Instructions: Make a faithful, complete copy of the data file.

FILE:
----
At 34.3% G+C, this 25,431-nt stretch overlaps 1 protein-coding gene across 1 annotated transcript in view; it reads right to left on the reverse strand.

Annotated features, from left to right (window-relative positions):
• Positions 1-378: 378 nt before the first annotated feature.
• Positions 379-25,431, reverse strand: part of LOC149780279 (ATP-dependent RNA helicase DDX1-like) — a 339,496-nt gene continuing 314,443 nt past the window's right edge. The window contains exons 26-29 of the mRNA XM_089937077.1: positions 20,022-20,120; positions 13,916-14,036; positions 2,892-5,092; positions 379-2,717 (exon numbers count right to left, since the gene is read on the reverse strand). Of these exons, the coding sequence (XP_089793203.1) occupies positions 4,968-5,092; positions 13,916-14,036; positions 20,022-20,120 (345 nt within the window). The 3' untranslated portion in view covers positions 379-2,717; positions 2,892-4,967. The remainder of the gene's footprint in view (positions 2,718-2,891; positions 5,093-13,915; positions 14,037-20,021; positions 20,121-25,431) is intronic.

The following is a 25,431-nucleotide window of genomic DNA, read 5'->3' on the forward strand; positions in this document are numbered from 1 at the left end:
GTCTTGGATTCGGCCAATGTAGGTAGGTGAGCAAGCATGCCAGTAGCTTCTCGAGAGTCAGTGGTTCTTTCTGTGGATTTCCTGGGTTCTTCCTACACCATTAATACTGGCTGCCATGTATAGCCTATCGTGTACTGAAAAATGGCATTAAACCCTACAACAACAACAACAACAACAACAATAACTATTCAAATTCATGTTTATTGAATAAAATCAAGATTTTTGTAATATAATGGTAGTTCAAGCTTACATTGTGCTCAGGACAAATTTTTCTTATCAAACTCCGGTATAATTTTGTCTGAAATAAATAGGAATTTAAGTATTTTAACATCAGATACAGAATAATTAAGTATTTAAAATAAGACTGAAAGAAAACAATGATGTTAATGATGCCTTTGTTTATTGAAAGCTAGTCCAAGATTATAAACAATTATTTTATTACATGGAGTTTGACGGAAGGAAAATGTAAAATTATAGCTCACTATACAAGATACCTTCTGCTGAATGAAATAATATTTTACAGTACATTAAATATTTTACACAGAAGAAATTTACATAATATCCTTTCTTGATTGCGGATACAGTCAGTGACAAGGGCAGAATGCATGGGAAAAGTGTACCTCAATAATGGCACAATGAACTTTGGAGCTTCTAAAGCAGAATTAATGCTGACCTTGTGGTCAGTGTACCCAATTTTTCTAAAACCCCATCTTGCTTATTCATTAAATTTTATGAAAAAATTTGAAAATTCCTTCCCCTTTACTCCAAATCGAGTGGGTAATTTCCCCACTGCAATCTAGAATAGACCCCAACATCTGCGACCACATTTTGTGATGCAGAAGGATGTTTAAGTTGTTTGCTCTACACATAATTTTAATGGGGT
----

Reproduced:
At 34.3% G+C, this 25,431-nt stretch overlaps 1 protein-coding gene across 1 annotated transcript in view; it reads right to left on the reverse strand.

Annotated features, from left to right (window-relative positions):
• Positions 1-378: 378 nt before the first annotated feature.
• Positions 379-25,431, reverse strand: part of LOC149780279 (ATP-dependent RNA helicase DDX1-like) — a 339,496-nt gene continuing 314,443 nt past the window's right edge. The window contains exons 26-29 of the mRNA XM_089937077.1: positions 20,022-20,120; positions 13,916-14,036; positions 2,892-5,092; positions 379-2,717 (exon numbers count right to left, since the gene is read on the reverse strand). Of these exons, the coding sequence (XP_089793203.1) occupies positions 4,968-5,092; positions 13,916-14,036; positions 20,022-20,120 (345 nt within the window). The 3' untranslated portion in view covers positions 379-2,717; positions 2,892-4,967. The remainder of the gene's footprint in view (positions 2,718-2,891; positions 5,093-13,915; positions 14,037-20,021; positions 20,121-25,431) is intronic.

The following is a 25,431-nucleotide window of genomic DNA, read 5'->3' on the forward strand; positions in this document are numbered from 1 at the left end:
GTCTTGGATTCGGCCAATGTAGGTAGGTGAGCAAGCATGCCAGTAGCTTCTCGAGAGTCAGTGGTTCTTTCTGTGGATTTCCTGGGTTCTTCCTACACCATTAATACTGGCTGCCATGTATAGCCTATCGTGTACTGAAAAATGGCATTAAACCCTACAACAACAACAACAACAACAACAATAACTATTCAAATTCATGTTTATTGAATAAAATCAAGATTTTTGTAATATAATGGTAGTTCAAGCTTACATTGTGCTCAGGACAAATTTTTCTTATCAAACTCCGGTATAATTTTGTCTGAAATAAATAGGAATTTAAGTATTTTAACATCAGATACAGAATAATTAAGTATTTAAAATAAGACTGAAAGAAAACAATGATGTTAATGATGCCTTTGTTTATTGAAAGCTAGTCCAAGATTATAAACAATTATTTTATTACATGGAGTTTGACGGAAGGAAAATGTAAAATTATAGCTCACTATACAAGATACCTTCTGCTGAATGAAATAATATTTTACAGTACATTAAATATTTTACACAGAAGAAATTTACATAATATCCTTTCTTGATTGCGGATACAGTCAGTGACAAGGGCAGAATGCATGGGAAAAGTGTACCTCAATAATGGCACAATGAACTTTGGAGCTTCTAAAGCAGAATTAATGCTGACCTTGTGGTCAGTGTACCCAATTTTTCTAAAACCCCATCTTGCTTATTCATTAAATTTTATGAAAAAATTTGAAAATTCCTTCCCCTTTACTCCAAATCGAGTGGGTAATTTCCCCACTGCAATCTAGAATAGACCCCAACATCTGCGACCACATTTTGTGATGCAGAAGGATGTTTAAGTTGTTTGCTCTACACATAATTTTAATGGGGT